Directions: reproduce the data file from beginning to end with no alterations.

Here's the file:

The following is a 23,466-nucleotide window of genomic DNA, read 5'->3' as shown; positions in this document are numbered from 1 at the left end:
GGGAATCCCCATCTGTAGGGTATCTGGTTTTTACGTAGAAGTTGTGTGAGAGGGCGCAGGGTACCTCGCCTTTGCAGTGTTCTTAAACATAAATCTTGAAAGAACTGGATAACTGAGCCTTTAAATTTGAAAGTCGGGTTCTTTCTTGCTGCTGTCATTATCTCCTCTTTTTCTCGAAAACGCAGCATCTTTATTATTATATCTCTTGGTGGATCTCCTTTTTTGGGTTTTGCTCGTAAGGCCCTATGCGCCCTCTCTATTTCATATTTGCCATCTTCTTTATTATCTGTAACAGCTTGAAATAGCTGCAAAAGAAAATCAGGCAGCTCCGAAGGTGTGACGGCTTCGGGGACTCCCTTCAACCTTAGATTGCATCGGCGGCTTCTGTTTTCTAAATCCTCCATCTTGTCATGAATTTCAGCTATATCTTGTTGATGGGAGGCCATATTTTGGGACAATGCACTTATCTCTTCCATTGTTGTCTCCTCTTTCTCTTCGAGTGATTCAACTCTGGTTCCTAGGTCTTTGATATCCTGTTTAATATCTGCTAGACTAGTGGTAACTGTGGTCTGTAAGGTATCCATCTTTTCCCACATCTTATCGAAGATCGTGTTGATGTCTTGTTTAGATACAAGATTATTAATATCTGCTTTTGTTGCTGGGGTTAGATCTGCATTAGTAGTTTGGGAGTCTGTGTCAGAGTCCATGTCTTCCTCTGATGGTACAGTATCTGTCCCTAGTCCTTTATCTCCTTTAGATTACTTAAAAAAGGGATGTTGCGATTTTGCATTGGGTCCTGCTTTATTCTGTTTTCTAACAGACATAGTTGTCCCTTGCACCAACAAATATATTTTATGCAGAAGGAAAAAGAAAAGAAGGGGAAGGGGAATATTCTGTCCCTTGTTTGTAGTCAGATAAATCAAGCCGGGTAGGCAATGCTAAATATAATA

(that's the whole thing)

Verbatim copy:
The following is a 23,466-nucleotide window of genomic DNA, read 5'->3' as shown; positions in this document are numbered from 1 at the left end:
GGGAATCCCCATCTGTAGGGTATCTGGTTTTTACGTAGAAGTTGTGTGAGAGGGCGCAGGGTACCTCGCCTTTGCAGTGTTCTTAAACATAAATCTTGAAAGAACTGGATAACTGAGCCTTTAAATTTGAAAGTCGGGTTCTTTCTTGCTGCTGTCATTATCTCCTCTTTTTCTCGAAAACGCAGCATCTTTATTATTATATCTCTTGGTGGATCTCCTTTTTTGGGTTTTGCTCGTAAGGCCCTATGCGCCCTCTCTATTTCATATTTGCCATCTTCTTTATTATCTGTAACAGCTTGAAATAGCTGCAAAAGAAAATCAGGCAGCTCCGAAGGTGTGACGGCTTCGGGGACTCCCTTCAACCTTAGATTGCATCGGCGGCTTCTGTTTTCTAAATCCTCCATCTTGTCATGAATTTCAGCTATATCTTGTTGATGGGAGGCCATATTTTGGGACAATGCACTTATCTCTTCCATTGTTGTCTCCTCTTTCTCTTCGAGTGATTCAACTCTGGTTCCTAGGTCTTTGATATCCTGTTTAATATCTGCTAGACTAGTGGTAACTGTGGTCTGTAAGGTATCCATCTTTTCCCACATCTTATCGAAGATCGTGTTGATGTCTTGTTTAGATACAAGATTATTAATATCTGCTTTTGTTGCTGGGGTTAGATCTGCATTAGTAGTTTGGGAGTCTGTGTCAGAGTCCATGTCTTCCTCTGATGGTACAGTATCTGTCCCTAGTCCTTTATCTCCTTTAGATTACTTAAAAAAGGGATGTTGCGATTTTGCATTGGGTCCTGCTTTATTCTGTTTTCTAACAGACATAGTTGTCCCTTGCACCAACAAATATATTTTATGCAGAAGGAAAAAGAAAAGAAGGGGAAGGGGAATATTCTGTCCCTTGTTTGTAGTCAGATAAATCAAGCCGGGTAGGCAATGCTAAATATAATA